Hyundai Motor gets key support

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Hyundai Motor gets key support

Hyundai Motor has received the support of proxy advisory firm Glass Lewis as it battles Elliott Management’s demand for a massive dividend.

New York-based Elliott, the world’s largest activist hedge fund, requested a one-time payout of 4.5 trillion won ($3.97 billion), or 21,967 won per share.

Ahead of Hyundai Motor’s shareholder meeting on March 22, Glass Lewis recommended voting for the company’s proposal of a dividend of 3,000 won per share.

In a report, the proxy advisory firm said it could not recommend a substantial single payout. It argued the automaker will need a significant amount of cash for research and development (R&D) and potential mergers and acquisitions in order to improve competitiveness and long-term profitability.

Hyundai has promised new investment, with 45 trillion won to develop future technologies over the next five years.

The Glass Lewis recommendation comes as Elliott, which owns a significant stake in Hyundai, urged the automaker’s shareholders in an open letter late last month to side with their proposal. In addition to pushing for the large dividend, it also submitted nominations for outside directors, arguing that the company has excess capital and that its board lacks independence.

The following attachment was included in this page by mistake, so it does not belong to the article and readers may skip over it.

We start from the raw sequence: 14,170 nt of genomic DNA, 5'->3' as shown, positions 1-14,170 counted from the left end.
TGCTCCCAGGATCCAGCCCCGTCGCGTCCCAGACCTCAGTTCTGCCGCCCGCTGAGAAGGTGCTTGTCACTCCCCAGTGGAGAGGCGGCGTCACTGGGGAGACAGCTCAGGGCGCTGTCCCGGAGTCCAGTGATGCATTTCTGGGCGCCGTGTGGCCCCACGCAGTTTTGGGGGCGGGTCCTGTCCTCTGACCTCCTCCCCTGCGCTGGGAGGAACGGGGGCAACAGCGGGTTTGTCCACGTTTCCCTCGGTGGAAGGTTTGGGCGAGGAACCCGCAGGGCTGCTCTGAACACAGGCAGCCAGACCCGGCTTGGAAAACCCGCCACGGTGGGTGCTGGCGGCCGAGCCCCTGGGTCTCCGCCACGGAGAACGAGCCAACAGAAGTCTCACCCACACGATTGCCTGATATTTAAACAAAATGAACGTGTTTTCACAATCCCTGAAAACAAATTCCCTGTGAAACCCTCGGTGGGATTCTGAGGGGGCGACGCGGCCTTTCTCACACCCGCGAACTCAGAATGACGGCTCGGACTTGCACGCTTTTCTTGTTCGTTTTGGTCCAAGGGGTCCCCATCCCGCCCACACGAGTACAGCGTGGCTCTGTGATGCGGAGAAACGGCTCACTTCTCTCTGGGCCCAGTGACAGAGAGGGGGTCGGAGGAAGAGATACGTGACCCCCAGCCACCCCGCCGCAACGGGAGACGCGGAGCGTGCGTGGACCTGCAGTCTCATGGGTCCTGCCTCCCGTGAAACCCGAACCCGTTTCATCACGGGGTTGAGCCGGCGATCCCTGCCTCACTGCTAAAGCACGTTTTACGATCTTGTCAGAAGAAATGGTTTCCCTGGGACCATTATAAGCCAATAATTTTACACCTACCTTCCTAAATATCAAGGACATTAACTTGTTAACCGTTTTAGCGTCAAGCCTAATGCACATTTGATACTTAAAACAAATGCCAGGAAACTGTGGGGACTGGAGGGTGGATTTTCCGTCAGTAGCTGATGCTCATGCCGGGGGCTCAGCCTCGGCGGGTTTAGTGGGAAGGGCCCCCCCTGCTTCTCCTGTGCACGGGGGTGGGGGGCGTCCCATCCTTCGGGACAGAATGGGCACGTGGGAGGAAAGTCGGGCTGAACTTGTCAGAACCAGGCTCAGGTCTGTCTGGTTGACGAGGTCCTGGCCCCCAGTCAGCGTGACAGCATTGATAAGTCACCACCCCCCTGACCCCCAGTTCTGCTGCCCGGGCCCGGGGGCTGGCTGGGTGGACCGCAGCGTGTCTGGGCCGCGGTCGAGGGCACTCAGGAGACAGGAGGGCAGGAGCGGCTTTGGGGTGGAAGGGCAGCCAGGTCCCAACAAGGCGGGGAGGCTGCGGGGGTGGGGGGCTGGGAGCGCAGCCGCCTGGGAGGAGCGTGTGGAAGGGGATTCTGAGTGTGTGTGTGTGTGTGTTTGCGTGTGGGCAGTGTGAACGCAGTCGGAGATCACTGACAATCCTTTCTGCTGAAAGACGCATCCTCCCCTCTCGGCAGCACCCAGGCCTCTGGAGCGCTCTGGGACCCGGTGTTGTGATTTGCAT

In the letter, Elliott cited Hyundai Motor’s net cash balance of 14.3 trillion won and noted that other automakers have cash balances less than half that size. It concluded that the excess funds were being mismanaged.

In its report, Glass Lewis approved Hyundai’s recommendations for outside directors over Elliott’s picks.

The advisory firm said that the outside directors nominated by Hyundai have enough experience in investment analysis, capital management and corporate governance to help the company’s push to increase competitiveness.

While supporting the automaker in the most contentious of the proposals, the advisory firm was against the company’s recommendations of President Lee Won-hee and Head of R&D Albert Biermann as directors, citing the need for board independence.

It also rejected Hyundai’s request to approve its financial statement, saying there were no audited reports.

Hyundai Motor said that it had released its financials on March 7 and that the advisory firm’s report was created prior to the disclosure.

The battle between Hyundai and Elliott is just the latest, with Elliott scoring a victory last year.

While the Hyundai Motor Group proposed last year to change its complex cross shareholding structure to a simpler one — whereby affiliate Hyundai Mobis would act as the ultimate holding company — the plan failed to materialize as it faced opposition not only from Elliott. Numerous advisory firms, including Glass Lewis, also rejected the move.

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